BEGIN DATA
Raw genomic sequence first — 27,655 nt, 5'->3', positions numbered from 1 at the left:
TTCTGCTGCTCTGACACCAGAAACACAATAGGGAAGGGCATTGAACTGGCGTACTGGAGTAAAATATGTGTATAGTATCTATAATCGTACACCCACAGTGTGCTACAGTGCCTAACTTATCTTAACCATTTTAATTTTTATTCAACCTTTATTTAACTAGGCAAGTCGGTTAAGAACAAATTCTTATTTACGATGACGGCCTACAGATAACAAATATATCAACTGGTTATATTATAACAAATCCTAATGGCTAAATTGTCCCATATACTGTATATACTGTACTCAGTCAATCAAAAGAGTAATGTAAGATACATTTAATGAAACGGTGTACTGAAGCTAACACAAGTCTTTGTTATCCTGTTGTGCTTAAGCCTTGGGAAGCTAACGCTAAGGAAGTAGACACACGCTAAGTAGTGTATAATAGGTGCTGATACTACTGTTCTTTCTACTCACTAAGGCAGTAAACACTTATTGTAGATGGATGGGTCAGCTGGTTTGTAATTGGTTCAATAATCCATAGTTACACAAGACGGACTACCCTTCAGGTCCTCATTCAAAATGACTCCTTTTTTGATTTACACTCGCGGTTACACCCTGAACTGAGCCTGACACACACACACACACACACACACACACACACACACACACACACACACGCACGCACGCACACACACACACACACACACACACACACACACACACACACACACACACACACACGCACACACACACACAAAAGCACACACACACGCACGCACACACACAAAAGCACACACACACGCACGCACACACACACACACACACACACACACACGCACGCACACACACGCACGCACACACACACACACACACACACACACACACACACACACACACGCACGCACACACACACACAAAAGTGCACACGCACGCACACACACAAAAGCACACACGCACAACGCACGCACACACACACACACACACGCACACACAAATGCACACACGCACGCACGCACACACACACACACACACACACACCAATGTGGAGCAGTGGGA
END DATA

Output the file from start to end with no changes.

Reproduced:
Raw genomic sequence first — 27,655 nt, 5'->3', positions numbered from 1 at the left:
TTCTGCTGCTCTGACACCAGAAACACAATAGGGAAGGGCATTGAACTGGCGTACTGGAGTAAAATATGTGTATAGTATCTATAATCGTACACCCACAGTGTGCTACAGTGCCTAACTTATCTTAACCATTTTAATTTTTATTCAACCTTTATTTAACTAGGCAAGTCGGTTAAGAACAAATTCTTATTTACGATGACGGCCTACAGATAACAAATATATCAACTGGTTATATTATAACAAATCCTAATGGCTAAATTGTCCCATATACTGTATATACTGTACTCAGTCAATCAAAAGAGTAATGTAAGATACATTTAATGAAACGGTGTACTGAAGCTAACACAAGTCTTTGTTATCCTGTTGTGCTTAAGCCTTGGGAAGCTAACGCTAAGGAAGTAGACACACGCTAAGTAGTGTATAATAGGTGCTGATACTACTGTTCTTTCTACTCACTAAGGCAGTAAACACTTATTGTAGATGGATGGGTCAGCTGGTTTGTAATTGGTTCAATAATCCATAGTTACACAAGACGGACTACCCTTCAGGTCCTCATTCAAAATGACTCCTTTTTTGATTTACACTCGCGGTTACACCCTGAACTGAGCCTGACACACACACACACACACACACACACACACACACACACACACACACACGCACGCACGCACACACACACACACACACACACACACACACACACACACACACACACACACACACGCACACACACACACAAAAGCACACACACACGCACGCACACACACAAAAGCACACACACACGCACGCACACACACACACACACACACACACACACGCACGCACACACACGCACGCACACACACACACACACACACACACACACACACACACACACACGCACGCACACACACACACAAAAGTGCACACGCACGCACACACACAAAAGCACACACGCACAACGCACGCACACACACACACACACACGCACACACAAATGCACACACGCACGCACGCACACACACACACACACACACACACCAATGTGGAGCAGTGGGA